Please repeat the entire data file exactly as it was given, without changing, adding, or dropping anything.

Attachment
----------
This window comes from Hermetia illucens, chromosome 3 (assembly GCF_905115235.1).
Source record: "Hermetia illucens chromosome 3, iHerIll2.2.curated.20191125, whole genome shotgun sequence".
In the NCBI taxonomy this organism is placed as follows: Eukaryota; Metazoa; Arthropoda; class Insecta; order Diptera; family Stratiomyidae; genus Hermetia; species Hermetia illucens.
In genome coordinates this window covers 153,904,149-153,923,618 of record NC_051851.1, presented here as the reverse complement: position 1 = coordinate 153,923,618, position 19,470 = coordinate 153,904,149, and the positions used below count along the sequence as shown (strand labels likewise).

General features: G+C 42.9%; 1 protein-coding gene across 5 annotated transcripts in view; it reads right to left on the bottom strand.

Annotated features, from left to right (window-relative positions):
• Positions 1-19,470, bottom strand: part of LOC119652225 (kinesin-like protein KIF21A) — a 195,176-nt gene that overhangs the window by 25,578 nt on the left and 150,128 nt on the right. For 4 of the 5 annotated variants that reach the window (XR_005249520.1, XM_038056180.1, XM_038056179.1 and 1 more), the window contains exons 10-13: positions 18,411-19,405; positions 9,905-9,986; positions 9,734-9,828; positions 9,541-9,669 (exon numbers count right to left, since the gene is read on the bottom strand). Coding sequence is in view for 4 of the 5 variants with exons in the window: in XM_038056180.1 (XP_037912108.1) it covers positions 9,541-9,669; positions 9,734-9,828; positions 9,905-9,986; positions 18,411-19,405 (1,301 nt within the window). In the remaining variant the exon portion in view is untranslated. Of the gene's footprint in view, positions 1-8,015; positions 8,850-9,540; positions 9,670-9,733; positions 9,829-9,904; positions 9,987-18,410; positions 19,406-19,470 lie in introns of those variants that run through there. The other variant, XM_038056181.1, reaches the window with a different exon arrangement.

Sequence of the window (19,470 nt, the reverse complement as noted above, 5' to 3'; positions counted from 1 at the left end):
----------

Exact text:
This window comes from Hermetia illucens, chromosome 3 (assembly GCF_905115235.1).
Source record: "Hermetia illucens chromosome 3, iHerIll2.2.curated.20191125, whole genome shotgun sequence".
In the NCBI taxonomy this organism is placed as follows: Eukaryota; Metazoa; Arthropoda; class Insecta; order Diptera; family Stratiomyidae; genus Hermetia; species Hermetia illucens.
In genome coordinates this window covers 153,904,149-153,923,618 of record NC_051851.1, presented here as the reverse complement: position 1 = coordinate 153,923,618, position 19,470 = coordinate 153,904,149, and the positions used below count along the sequence as shown (strand labels likewise).

General features: G+C 42.9%; 1 protein-coding gene across 5 annotated transcripts in view; it reads right to left on the bottom strand.

Annotated features, from left to right (window-relative positions):
• Positions 1-19,470, bottom strand: part of LOC119652225 (kinesin-like protein KIF21A) — a 195,176-nt gene that overhangs the window by 25,578 nt on the left and 150,128 nt on the right. For 4 of the 5 annotated variants that reach the window (XR_005249520.1, XM_038056180.1, XM_038056179.1 and 1 more), the window contains exons 10-13: positions 18,411-19,405; positions 9,905-9,986; positions 9,734-9,828; positions 9,541-9,669 (exon numbers count right to left, since the gene is read on the bottom strand). Coding sequence is in view for 4 of the 5 variants with exons in the window: in XM_038056180.1 (XP_037912108.1) it covers positions 9,541-9,669; positions 9,734-9,828; positions 9,905-9,986; positions 18,411-19,405 (1,301 nt within the window). In the remaining variant the exon portion in view is untranslated. Of the gene's footprint in view, positions 1-8,015; positions 8,850-9,540; positions 9,670-9,733; positions 9,829-9,904; positions 9,987-18,410; positions 19,406-19,470 lie in introns of those variants that run through there. The other variant, XM_038056181.1, reaches the window with a different exon arrangement.

Sequence of the window (19,470 nt, the reverse complement as noted above, 5' to 3'; positions counted from 1 at the left end):